Refocusing healthcare resources – moving resources into primary care and general practice

I’m talking this morning at the National Health Summit in Dublin. I’m in a session on ‘fixing A/E services’ after Liam Doran from the INMO, talking about the ED crisis, and Mark Aiello from the NHS, talking about the role of pharmacists in A/E care.

The basic question I’m covering is this :-

Will Primary Care finally get the investment it needs to keep people out of hospital?

Every party has a piece on health in their manifestos. Many promise a lot of extra cash for the health services. I’m not sure this is either possible, or a good idea, and I doubt if the money is being spent in the right areas. We all know that he Irish health service has problems. Many of these have been widely reported in the media. Stories tend to focus on trolley counts, waiting lists, costs for drugs, excessive numbers of managers, and poor care. There is some coverage of rising levels of overweight and obesity, and our big problems with alcohol and drug use and abuse. There is much less coverage of some of the other causes of rising health care costs, notably new treatments for diseases, and the costs of care for people with chronic diseases, like diabetes, arthritis, chronic bronchitis, depression and heart failure.

The costs of the service itself are also a source of concern. The state spends about €13 billion, and the public spends about another €5.3 billion on health care costs, one way and another, each year. New figures from the CSO, which came out in December, show that we spend a higher proportion of our national income, 10.2% of GDP, and 12.4% of GNP (which is a better measure of the size of the Irish economy), than almost any other EU country. Over the last few years the proportion of care paid for ‘out of pocket’ has risen sharply, raising costs for individuals and families who need care. It would be very hard to argue that we get a correspondingly good health service for this very large investment. It will also be very hard to get additional money for it.

Why have we got the expensive service we have? Our services developed over a long period of time, and grew organically. After World War Two, when many EU countries restructured health services, we did not. The British got the NHS, we got little or nothing until the health act of 1970. This has left a system which is full of perverse incentives. We have, largely, free hospital care for outpatients, but quite expensive primary care.

Most health care, by far, is self-care, or care by family members. Most of the rest, the more visible piece, happens in general practice, where there are about 27 million visits a year. Unfortunately, the GP contract (the medical card) was designed to cover acute illness, and not the long-term care for people with chronic diseases. There is very good evidence that the long term relationship between the GP and their patient brings big benefits to the care of such chronic diseases, and especially to care for people with several such diseases. This group of patients is where most health care spending goes.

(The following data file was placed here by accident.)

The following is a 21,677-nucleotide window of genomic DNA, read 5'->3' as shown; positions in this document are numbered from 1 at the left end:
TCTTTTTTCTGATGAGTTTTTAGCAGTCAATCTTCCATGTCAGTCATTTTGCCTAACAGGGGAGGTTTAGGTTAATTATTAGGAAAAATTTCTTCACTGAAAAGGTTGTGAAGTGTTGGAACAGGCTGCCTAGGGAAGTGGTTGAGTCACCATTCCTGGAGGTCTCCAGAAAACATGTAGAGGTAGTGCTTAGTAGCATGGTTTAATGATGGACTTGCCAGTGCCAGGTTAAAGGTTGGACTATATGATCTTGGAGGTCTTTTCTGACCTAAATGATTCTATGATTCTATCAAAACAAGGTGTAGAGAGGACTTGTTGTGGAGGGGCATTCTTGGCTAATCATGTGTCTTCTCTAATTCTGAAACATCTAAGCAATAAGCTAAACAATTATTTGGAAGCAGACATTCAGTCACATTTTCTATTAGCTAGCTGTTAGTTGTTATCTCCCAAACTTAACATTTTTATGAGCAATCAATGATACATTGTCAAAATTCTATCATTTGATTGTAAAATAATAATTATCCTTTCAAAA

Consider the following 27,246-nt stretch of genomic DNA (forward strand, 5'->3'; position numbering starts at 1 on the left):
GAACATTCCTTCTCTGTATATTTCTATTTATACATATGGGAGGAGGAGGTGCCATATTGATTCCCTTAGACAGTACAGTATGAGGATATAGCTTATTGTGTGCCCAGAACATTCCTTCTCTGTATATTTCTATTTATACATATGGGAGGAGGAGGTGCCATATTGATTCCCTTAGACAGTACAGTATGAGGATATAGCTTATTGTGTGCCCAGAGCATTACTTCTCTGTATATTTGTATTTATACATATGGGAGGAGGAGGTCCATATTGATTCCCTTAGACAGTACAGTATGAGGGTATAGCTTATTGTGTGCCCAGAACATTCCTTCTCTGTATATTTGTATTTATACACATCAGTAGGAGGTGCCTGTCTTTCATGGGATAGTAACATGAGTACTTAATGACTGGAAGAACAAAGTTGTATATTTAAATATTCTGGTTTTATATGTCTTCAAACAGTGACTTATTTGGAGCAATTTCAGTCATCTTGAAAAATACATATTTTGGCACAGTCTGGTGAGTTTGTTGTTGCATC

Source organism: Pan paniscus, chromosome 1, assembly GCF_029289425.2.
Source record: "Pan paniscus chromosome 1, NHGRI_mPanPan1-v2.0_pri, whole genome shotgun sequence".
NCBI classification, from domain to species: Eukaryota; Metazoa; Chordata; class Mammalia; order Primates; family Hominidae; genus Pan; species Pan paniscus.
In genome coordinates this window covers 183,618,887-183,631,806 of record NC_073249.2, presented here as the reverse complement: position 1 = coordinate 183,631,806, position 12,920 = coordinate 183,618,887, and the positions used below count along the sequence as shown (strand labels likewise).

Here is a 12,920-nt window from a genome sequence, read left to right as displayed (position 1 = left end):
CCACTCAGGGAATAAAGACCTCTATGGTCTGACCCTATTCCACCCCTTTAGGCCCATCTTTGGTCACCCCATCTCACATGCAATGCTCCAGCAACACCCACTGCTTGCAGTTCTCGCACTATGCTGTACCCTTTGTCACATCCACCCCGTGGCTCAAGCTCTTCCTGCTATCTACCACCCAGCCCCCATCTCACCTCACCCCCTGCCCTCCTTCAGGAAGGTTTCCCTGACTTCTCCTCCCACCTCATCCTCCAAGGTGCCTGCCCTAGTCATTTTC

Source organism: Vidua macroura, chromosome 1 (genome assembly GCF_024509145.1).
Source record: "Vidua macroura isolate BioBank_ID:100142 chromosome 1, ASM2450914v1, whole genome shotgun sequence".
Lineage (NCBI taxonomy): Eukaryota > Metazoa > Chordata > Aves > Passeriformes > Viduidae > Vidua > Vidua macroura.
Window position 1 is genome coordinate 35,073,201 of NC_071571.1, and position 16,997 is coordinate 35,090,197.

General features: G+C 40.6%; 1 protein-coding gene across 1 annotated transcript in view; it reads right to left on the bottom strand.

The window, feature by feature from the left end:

The problem in Ireland is resources. Irish general practice is seriously underfunded compared with similar countries. While GP’s have the ability to lead, coordinate and give care for people with long-term illness, They do not have the resources. There are too few GPs and not enough money, for GPs and their staff. GPs have also lost a lot of their state income n the last five years. Will resources be made available?

There’s an election on. I’ve gone over the manifestos of all the parties to find an answer to this question. There are a lot of common features in the manifestos. Most agree on two things :-

  1. The Irish health care system is unfair, and needs to move to universal care, equally accessible to all (except for Fianna Fáil).

  2. The system needs to focus more on primary care than at present.

There is also wide agreement on a number of more specific policies. Most parties intend to reduce or abolish prescription charges. This is good, because these charges discourage the use of essential medicines. Taxes on sugary drinks are popular, as are a range of public health measures, on alcohol, smoking, and promoting physical activity, especially in the young. Drug policy is more divisive, ranging from more Garda work to prevent the sale of drugs (FG) to a health based approach to drug policy (Green Party). However, every single party wants a wide range of public health policies and measures to tackle major health problems.

Free GP care is also popular, and most of the parties support the idea in some form. They are much hazier about what it means, how to do it, and how to pay for it.

What is missing? Several parties (FG, Sinn Féin, and People before Profit) want to abolish HSE. I understand why, but the price of abolition will be to halt change in healthcare for at least three years. The NHS -has suffered greatly from this over the years. Organization structure is secondary, what matters is changing what happens when the patient meets the clinician.

The parties, the media and the electorate remain obsessed with hospitals, and hospital beds. Hospitals do matter. In Ireland, I think the balance between care in hospitals, and care in general practice, is wrong. Too much is done in acute hospitals, and far too little in general practice. This is one part of the problem in the hospitals. We need some more investment in hospitals, but a lot more in general practice. GPs will benefit from more access to diagnostics, but there is almost no capacity to take on more work, be that free care for more people, or more care for chronic illness.